It’s amusing to contemplate how much taste is inextricably linked to texture, and the best illustration of this is pasta. Although most pastas are made from the same ingredients, their various shapes will determine the character of the dish they’re in. The ingredients in two sauces can be identical, yet if one is served with angel hair pasta and one is served with ziti, the two dishes will taste different. With a robust sauce such as this one with eggplant, garlic, and hot pepper, short, thick pasta is a good match. I love these penne for their quill shape.
1 pound penne
5 tablespoons olive oil
1 medium to large eggplant (about 1ВЅ pounds), peeled and cut into 1-inch dice
4 cloves garlic, minced
Вј teaspoon dried red pepper flakes
35-ounce can diced tomatoes, drained
ВЅ teaspoon salt
Liberal seasoning freshly ground pepper
1ВЅ tablespoons minced fresh parsley
- Set all of the ingredients in front of you near the stove.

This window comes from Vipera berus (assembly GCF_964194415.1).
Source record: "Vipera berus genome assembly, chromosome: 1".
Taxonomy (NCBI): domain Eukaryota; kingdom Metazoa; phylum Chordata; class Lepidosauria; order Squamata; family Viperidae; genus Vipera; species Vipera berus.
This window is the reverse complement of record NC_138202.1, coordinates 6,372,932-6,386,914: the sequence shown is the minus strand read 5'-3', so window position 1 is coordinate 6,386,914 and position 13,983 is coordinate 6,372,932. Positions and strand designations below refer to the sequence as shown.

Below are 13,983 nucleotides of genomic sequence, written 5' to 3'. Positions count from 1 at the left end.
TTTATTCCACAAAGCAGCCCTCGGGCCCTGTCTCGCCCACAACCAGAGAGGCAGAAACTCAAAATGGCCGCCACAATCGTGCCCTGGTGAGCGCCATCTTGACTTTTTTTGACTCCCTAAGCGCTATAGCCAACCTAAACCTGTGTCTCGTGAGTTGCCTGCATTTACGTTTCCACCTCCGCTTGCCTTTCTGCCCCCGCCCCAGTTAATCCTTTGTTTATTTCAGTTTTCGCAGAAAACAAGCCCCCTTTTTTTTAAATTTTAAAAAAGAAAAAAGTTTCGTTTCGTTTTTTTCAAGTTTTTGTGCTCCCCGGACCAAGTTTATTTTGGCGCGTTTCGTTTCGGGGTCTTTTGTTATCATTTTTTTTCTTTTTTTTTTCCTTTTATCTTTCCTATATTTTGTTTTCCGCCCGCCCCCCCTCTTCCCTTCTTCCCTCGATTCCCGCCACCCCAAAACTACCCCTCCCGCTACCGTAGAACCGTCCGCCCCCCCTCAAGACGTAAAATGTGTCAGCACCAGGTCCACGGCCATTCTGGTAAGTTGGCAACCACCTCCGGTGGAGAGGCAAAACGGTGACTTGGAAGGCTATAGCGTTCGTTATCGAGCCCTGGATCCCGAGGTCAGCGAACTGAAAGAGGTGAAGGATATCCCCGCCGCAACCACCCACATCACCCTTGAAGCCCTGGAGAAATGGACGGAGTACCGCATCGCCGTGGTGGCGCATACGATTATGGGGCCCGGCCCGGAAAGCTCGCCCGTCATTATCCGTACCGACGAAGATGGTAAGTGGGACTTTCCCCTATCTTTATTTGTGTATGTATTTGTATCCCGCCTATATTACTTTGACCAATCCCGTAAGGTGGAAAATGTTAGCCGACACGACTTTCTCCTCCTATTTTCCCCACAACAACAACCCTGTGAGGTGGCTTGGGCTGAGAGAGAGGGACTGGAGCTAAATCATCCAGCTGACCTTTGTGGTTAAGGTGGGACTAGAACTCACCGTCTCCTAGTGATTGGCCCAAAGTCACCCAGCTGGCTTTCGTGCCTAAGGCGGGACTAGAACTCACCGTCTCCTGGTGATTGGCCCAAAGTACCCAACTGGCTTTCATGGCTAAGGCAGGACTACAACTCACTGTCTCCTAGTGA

- Bring a large (6-to 8-quart) pot of water to a boil. Add the penne and cook until al dente, about 12 to 15 minutes.
- Meanwhile, to begin the sauce, in a large skillet heat 2 tablespoons of the oil over medium-high heat until hot but not smoking. Add half of the eggplant and cook until almost tender. Toss frequently and do not add any more oil; just keep tossing if the eggplant begins to stick. When done remove onto a platter. Add 2 more tablespoons of oil and repeat with the remaining eggplant.
- Add the remaining tablespoon of olive oil to the pan. Add the garlic and red pepper flakes, and cook until the garlic is golden, about 2 minutes, tossing frequently.
- Add the tomatoes, salt, and pepper, and bring to a boil. Add the eggplant and cook until the sauce has thickened and the eggplant is tender, about 7 to 10 minutes. Keep the sauce hot over low heat if the pasta is not done yet.
- Drain the pasta in a colander. Return it to the pot or a warm serving bowl and add the sauce. Toss. Add the parsley and toss again. Serve immediately with a bowl of grated Parmesan cheese to pass at the table.